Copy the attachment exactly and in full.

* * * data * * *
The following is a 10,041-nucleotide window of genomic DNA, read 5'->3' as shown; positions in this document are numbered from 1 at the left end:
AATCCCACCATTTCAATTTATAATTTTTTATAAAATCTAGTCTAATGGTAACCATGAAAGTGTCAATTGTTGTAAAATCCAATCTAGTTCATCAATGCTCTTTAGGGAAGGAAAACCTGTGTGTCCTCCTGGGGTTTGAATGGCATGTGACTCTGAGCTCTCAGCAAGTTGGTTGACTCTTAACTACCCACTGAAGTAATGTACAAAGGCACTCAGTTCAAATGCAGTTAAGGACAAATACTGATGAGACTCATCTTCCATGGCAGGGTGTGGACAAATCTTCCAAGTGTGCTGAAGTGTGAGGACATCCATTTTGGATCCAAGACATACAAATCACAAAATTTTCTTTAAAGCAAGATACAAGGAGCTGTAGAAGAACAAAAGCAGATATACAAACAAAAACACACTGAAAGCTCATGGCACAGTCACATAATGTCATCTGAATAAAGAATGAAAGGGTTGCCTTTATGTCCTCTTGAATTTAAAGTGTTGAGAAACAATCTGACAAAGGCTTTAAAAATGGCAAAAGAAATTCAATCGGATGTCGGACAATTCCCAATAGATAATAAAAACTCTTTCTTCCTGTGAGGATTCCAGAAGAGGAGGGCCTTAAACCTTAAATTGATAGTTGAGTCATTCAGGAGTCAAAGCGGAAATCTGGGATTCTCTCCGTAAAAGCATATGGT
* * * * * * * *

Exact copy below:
The following is a 10,041-nucleotide window of genomic DNA, read 5'->3' as shown; positions in this document are numbered from 1 at the left end:
AATCCCACCATTTCAATTTATAATTTTTTATAAAATCTAGTCTAATGGTAACCATGAAAGTGTCAATTGTTGTAAAATCCAATCTAGTTCATCAATGCTCTTTAGGGAAGGAAAACCTGTGTGTCCTCCTGGGGTTTGAATGGCATGTGACTCTGAGCTCTCAGCAAGTTGGTTGACTCTTAACTACCCACTGAAGTAATGTACAAAGGCACTCAGTTCAAATGCAGTTAAGGACAAATACTGATGAGACTCATCTTCCATGGCAGGGTGTGGACAAATCTTCCAAGTGTGCTGAAGTGTGAGGACATCCATTTTGGATCCAAGACATACAAATCACAAAATTTTCTTTAAAGCAAGATACAAGGAGCTGTAGAAGAACAAAAGCAGATATACAAACAAAAACACACTGAAAGCTCATGGCACAGTCACATAATGTCATCTGAATAAAGAATGAAAGGGTTGCCTTTATGTCCTCTTGAATTTAAAGTGTTGAGAAACAATCTGACAAAGGCTTTAAAAATGGCAAAAGAAATTCAATCGGATGTCGGACAATTCCCAATAGATAATAAAAACTCTTTCTTCCTGTGAGGATTCCAGAAGAGGAGGGCCTTAAACCTTAAATTGATAGTTGAGTCATTCAGGAGTCAAAGCGGAAATCTGGGATTCTCTCCGTAAAAGCATATGGT